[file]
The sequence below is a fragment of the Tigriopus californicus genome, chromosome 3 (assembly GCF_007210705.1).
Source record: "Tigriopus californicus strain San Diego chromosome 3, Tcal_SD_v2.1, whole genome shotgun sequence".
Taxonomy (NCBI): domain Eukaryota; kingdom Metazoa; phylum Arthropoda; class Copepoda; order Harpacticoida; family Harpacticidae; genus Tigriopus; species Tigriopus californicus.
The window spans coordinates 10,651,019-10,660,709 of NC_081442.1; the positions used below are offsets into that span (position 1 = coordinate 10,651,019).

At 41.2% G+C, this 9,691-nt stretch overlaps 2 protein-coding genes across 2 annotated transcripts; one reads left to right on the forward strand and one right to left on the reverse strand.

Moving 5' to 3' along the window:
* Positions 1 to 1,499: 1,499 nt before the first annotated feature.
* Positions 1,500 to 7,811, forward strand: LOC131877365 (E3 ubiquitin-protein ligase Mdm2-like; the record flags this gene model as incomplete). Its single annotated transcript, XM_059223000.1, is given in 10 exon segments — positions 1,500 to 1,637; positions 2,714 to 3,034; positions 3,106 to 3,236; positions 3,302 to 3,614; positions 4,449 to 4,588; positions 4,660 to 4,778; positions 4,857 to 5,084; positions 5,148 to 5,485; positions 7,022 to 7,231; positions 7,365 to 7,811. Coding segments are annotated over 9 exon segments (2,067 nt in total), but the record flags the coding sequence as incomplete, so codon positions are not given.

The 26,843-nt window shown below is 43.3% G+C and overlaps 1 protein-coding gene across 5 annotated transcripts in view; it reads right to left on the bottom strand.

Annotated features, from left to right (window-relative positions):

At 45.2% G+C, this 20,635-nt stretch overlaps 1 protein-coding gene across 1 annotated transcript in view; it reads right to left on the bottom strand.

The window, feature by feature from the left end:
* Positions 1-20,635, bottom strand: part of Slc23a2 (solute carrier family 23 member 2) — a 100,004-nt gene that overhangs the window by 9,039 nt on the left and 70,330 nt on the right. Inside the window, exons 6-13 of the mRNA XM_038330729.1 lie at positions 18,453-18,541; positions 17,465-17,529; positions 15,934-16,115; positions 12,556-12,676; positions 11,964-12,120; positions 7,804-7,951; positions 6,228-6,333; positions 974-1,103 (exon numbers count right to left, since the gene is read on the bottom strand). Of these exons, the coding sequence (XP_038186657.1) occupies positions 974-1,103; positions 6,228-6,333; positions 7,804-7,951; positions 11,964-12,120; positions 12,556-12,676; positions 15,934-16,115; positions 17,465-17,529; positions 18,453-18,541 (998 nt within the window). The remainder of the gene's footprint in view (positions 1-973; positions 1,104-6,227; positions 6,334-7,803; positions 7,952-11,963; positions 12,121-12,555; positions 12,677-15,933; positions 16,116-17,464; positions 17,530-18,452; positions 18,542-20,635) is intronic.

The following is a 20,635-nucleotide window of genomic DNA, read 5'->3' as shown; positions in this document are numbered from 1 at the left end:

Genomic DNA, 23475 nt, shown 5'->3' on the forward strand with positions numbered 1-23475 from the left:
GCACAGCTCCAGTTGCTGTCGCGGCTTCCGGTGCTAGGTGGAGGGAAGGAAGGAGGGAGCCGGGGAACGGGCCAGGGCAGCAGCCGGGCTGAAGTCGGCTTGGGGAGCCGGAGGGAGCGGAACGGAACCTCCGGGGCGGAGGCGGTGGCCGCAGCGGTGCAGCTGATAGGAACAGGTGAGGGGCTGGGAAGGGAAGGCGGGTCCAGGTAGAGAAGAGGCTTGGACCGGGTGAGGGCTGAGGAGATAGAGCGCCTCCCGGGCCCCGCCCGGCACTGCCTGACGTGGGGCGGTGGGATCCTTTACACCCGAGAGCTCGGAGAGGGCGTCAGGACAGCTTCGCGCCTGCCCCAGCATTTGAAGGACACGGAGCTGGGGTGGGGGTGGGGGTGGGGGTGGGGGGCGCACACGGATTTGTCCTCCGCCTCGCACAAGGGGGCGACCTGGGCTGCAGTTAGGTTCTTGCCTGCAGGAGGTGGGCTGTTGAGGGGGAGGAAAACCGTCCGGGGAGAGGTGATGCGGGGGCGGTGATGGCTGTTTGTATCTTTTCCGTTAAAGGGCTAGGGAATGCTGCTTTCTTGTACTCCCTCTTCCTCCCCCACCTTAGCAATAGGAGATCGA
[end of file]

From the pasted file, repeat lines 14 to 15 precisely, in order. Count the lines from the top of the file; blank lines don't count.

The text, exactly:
The following is a 20,635-nucleotide window of genomic DNA, read 5'->3' as shown; positions in this document are numbered from 1 at the left end:

Genomic DNA, 23475 nt, shown 5'->3' on the forward strand with positions numbered 1-23475 from the left: